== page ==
I love that I have created a studio that is beautiful but also practical. We have something interesting and engaging in every corner and have used up every inch of space for children to explore and find meaning for themselves. 

Take us to a moment in time in your space. What does it feel like?

A space where they can be loud or quiet, pensive or exuberant. When the space is filled with children of all ages working on their things, it is the most wonderful environment of freedom,  play, inclusiveness and belonging. A space that is filled with joy.

Do you have any tips for those of us who want to make our homes havens for making? 

  • Messes. Don’t be afraid of mess. Messes have to happen for art to happen. The more you offer messy things, the less often messes will happen.
  • Dedicated area for making. Have a dedicated area where materials are accessible to the child for independent making whenever they choose.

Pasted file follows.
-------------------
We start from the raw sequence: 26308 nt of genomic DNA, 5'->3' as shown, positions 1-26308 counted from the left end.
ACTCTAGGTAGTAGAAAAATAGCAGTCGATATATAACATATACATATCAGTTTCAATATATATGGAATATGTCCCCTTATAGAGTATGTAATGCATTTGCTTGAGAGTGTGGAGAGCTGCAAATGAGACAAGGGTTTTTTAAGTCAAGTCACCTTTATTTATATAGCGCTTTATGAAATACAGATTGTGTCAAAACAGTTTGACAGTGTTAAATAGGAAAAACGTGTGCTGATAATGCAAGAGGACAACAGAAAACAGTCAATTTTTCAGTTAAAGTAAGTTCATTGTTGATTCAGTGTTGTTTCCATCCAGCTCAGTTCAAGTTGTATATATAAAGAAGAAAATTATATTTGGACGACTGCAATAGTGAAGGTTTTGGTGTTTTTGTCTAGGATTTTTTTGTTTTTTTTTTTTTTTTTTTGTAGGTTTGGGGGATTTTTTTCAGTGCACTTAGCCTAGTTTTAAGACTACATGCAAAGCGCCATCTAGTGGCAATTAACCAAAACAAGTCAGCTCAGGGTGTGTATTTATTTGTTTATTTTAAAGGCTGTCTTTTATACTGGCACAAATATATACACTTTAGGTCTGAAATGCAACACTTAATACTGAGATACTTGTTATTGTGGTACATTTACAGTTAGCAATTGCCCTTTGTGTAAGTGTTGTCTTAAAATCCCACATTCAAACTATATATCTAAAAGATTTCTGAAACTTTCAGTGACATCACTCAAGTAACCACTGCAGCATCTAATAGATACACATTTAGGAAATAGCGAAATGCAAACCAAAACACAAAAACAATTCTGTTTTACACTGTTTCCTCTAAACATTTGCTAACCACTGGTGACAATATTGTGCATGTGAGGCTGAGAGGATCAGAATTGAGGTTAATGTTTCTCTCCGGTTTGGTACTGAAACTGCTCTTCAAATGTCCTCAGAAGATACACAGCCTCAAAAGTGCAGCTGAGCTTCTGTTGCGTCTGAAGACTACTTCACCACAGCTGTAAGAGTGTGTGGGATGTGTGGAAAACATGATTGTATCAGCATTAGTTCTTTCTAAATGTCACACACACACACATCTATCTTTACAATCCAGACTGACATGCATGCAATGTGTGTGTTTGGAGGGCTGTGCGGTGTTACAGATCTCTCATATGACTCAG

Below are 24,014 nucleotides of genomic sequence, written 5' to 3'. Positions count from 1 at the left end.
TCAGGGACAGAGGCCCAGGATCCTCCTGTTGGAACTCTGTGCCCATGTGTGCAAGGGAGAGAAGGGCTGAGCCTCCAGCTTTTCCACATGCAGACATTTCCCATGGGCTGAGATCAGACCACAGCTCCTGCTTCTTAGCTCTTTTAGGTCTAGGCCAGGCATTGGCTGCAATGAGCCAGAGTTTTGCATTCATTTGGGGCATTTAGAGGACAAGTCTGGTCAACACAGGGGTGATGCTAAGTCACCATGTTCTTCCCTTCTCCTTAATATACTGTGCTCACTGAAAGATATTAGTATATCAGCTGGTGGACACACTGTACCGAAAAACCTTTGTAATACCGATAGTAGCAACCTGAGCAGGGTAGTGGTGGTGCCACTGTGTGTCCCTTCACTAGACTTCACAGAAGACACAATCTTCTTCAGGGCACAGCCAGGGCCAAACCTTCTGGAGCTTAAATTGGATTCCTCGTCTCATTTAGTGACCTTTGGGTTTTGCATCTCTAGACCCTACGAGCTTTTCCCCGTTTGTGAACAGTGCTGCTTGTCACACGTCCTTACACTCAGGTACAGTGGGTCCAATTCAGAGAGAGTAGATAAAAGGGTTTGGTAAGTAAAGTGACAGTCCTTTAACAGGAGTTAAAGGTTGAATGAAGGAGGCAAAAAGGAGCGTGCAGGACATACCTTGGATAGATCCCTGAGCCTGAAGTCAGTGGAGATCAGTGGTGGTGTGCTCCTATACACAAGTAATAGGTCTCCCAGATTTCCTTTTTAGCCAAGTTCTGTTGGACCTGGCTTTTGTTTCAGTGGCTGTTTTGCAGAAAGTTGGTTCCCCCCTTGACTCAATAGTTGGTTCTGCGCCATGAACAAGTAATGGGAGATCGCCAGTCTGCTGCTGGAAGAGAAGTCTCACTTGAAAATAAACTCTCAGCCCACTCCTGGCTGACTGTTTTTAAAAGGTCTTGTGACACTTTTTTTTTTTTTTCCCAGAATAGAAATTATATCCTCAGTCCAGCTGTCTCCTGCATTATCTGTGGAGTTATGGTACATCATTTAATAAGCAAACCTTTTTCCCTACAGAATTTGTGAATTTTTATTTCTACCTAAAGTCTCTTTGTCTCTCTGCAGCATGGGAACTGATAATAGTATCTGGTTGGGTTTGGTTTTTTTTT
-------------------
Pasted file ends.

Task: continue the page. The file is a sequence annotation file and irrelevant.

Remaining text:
• Patience. When you first set materials out, children may likely use too much and make a big mess. Be patient! The more you trust them, the more they will learn to self- regulate, especially if they know you won’t take the items away. The more trust that’s built, the more you can add messy items. 

What three supplies are indispensable to you and your children at this moment?

In our camps this summer, the children have loved pumping water, vinegar, paint and soap for simple plastic pumps! We use gallon jugs and paint pumps. So satisfying for young children to be able to choose how much they can use! Also, coloured tape dispensers and wooden crab mallets- good materials to smash are chalk and used dry tempera paint pucks are very satisfying to hammer!

Can you share a favorite tip for organizing your creative zone?